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SoNo jammed by Metro-North traffic after Walk Bridge again fails

Metro North Norwalk Walk Bridge SNAFU
Railroad passengers hoof past Liberty Square on a brilliant Friday evening in Norwalk.

NORWALK, Conn. – Chaos enveloped SoNo as the aged railroad bridge over the Norwalk River failed to close properly Friday, forcing thousands of Metro-North passengers out of their halted rail cars and onto the streets.

This was the second time in nine days that the bridge has malfunctioned after swinging wide to let a boat through, causing headaches for New Haven Line rush hour commuters.

Metro North Norwalk Walk Bridge June 6
Metro-North workers attempt to close the Walk Bridge all the way Friday in Norwalk.

“Let me be clear, this is outrageous,” Gov. Dannel Malloy said in a press release, calling for a crisis summit to be held in the coming days with the state of Connecticut, the Metropolitan Transportation Authority and Metro-North. “In speaking with MTA and Metro-North, my administration has stressed that every procedure, protocol and engineering solution must get the immediate attention of the most qualified team of experts. It is of the utmost importance that these operating, maintenance, alternative service and customer protocols be completely critiqued and that near-term solutions be found to ensure reliable service for Connecticut commuters.”

The Walk Bridge, which was built in 1896, is owned by the Connecticut Department of Transportation and maintained by Metro-North. Malloy recently announced that Connecticut applied for $600 million in federal funding, of which $349 million would go to cover 75 percent of the cost of replacing the Walk Bridge.

The railroad company cannot, by law, refuse a request to open the bridge. “If there is a vessel that needs to transit through that space, as long as there is enough advance notice, we are required to open the bridge for the vessel,” MTA spokesman Aaron Donovan said.

There are special rules for both the Walk Bridge and the Stroffolino Bridge on Washington Street, according to the U.S. Government Printing Office. As an example, Metro-North can refuse to open the bridge on weekdays from 7 a.m. to 8:45 a.m. and 4 p.m. to 6 p.m. A PDF is attached below.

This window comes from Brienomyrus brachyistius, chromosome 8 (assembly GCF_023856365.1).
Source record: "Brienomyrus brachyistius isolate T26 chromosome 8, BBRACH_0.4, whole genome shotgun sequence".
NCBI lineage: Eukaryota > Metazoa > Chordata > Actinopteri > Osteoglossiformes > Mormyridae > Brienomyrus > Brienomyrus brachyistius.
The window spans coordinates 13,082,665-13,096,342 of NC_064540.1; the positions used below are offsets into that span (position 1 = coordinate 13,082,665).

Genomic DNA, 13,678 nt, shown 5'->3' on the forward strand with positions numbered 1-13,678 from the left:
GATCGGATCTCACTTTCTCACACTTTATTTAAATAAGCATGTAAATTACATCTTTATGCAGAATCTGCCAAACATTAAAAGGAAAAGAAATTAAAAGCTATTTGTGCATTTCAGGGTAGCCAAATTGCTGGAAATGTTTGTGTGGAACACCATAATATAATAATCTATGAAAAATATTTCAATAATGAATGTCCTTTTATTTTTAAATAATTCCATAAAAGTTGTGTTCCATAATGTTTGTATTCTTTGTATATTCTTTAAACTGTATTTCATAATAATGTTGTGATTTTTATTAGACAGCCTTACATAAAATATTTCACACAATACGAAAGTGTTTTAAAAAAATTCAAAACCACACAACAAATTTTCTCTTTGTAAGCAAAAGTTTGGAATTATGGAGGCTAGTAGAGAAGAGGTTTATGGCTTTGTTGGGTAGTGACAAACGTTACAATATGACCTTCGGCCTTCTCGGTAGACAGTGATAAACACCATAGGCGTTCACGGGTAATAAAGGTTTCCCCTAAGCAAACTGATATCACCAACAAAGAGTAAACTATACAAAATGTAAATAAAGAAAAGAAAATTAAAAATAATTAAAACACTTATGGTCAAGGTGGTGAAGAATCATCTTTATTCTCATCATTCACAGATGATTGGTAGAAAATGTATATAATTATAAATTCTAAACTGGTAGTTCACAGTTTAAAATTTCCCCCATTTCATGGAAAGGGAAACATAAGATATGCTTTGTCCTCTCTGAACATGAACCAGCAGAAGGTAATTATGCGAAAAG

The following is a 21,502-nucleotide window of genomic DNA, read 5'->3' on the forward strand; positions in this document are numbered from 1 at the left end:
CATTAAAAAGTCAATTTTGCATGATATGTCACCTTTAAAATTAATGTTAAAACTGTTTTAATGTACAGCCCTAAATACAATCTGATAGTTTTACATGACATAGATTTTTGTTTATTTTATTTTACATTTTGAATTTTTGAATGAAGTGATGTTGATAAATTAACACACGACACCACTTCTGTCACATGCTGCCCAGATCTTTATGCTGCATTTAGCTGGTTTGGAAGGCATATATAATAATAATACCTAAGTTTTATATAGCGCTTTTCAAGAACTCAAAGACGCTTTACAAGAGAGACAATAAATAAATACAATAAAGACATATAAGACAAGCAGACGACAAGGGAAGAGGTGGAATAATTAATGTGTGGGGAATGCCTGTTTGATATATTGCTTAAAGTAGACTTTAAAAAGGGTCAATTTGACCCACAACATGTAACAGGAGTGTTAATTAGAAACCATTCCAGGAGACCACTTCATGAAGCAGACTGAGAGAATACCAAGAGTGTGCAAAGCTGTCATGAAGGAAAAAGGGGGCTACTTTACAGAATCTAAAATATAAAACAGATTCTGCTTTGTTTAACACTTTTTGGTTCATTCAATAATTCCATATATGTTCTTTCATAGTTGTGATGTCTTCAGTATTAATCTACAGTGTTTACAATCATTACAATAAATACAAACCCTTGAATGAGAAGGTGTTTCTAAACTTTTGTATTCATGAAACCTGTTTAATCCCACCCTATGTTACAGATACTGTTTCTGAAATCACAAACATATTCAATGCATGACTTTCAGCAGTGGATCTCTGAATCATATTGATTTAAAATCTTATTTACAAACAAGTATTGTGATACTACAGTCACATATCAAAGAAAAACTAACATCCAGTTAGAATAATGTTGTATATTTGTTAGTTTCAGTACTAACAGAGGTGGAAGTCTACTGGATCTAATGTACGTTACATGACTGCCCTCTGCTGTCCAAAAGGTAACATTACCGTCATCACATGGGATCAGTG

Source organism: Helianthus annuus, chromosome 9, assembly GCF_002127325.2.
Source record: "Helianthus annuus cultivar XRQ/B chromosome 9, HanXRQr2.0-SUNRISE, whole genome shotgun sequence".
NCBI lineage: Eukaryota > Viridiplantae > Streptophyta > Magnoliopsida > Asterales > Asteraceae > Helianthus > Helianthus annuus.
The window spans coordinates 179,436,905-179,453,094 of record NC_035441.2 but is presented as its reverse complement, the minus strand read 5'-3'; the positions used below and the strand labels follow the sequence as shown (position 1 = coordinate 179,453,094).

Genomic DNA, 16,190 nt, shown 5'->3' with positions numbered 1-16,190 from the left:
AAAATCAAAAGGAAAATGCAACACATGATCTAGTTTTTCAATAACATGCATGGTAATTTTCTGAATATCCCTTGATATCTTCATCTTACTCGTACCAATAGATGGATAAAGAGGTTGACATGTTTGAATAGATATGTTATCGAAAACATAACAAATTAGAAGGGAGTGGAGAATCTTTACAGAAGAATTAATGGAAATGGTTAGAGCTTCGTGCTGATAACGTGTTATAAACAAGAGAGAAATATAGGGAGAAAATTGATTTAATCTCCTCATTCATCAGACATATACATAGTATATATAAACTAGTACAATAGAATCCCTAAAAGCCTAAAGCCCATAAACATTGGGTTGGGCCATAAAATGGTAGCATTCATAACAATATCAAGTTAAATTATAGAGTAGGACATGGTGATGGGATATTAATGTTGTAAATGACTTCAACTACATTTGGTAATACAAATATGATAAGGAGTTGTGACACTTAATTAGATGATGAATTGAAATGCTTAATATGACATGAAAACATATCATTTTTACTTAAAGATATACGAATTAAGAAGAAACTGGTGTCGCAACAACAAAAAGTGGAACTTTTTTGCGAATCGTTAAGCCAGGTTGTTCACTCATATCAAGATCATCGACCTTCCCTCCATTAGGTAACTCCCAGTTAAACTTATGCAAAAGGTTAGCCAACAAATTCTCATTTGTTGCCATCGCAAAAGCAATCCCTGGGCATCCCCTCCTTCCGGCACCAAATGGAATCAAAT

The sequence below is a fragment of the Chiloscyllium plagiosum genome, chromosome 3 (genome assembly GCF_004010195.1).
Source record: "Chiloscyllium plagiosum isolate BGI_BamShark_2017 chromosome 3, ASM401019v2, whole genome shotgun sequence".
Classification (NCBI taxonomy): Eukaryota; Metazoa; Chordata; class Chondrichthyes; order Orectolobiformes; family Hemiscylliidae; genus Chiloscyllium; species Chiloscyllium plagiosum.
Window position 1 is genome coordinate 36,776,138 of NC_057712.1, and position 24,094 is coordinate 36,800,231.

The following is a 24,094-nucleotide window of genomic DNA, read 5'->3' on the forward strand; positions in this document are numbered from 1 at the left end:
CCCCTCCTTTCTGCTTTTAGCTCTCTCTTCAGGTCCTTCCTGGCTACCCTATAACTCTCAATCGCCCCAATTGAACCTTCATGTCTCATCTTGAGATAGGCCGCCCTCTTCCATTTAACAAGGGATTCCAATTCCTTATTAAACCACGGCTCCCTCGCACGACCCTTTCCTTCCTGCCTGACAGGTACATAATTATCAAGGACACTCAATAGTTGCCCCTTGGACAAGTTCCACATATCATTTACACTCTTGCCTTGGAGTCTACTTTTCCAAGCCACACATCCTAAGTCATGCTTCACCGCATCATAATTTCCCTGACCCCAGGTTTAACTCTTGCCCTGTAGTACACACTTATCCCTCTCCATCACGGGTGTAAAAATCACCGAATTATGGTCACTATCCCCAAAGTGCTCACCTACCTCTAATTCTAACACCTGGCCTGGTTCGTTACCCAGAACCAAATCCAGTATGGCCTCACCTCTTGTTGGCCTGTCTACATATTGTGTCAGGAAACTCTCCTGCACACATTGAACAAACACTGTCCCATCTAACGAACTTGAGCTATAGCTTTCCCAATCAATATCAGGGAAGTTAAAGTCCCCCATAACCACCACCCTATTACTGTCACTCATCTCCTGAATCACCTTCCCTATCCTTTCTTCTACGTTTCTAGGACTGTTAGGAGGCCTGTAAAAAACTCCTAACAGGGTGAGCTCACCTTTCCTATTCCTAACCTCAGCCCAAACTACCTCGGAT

The bridge failed to close at 4 a.m. May 29, causing backups on Interstate 95 during the morning rush hour, according to reports. On Friday, Metro-North sent out its first tweet saying that the bridge had again malfunctioned at about 2:44 p.m. The railroad tweeted at 6:18 p.m. that the bridge was closed, and at 7:16 p.m. a tweet was sent saying that service was on schedule.

In between, thousands of railroad customers walked from the South Norwalk train station to the East Norwalk train station, and vica versa. Metro-North announced that it had sent 24 buses to Norwalk, but the buses struggled to make it over the jammed Stroffolino Bridge and through the congested streets. Norwalk Police briefly stopped allowing traffic to go south on Washington Street through the heart of SoNo, without explanation. Pedestrians with rolling suitcases were everywhere.

A woman who was out jogging stopped to ask what was going on, her jaw dropping when she heard the explanation. She had been rowing, she said, and everyone on the water had been wondering what was going on. Two news helicopters circled overhead. More than 20 men in orange vests stood on the Walk Bridge, working to align the railroad tracks correctly. Similarly garbed workers made efforts from under the bridge.

A line of vehicles were parked under the Monroe Street railroad bridge, just outside the entrance to the South Norwalk train station, as vehicles tried to pass and pedestrians walked in both directions. A Norwalk man sitting closest to the entrance said he was scared as he sat in his SUV with his two young children. A Wheels bus was attempting to turn into the station parking lot and he indicated that he felt squeezed, and wondered if the bus would make it past the MTA police without hitting his vehicle.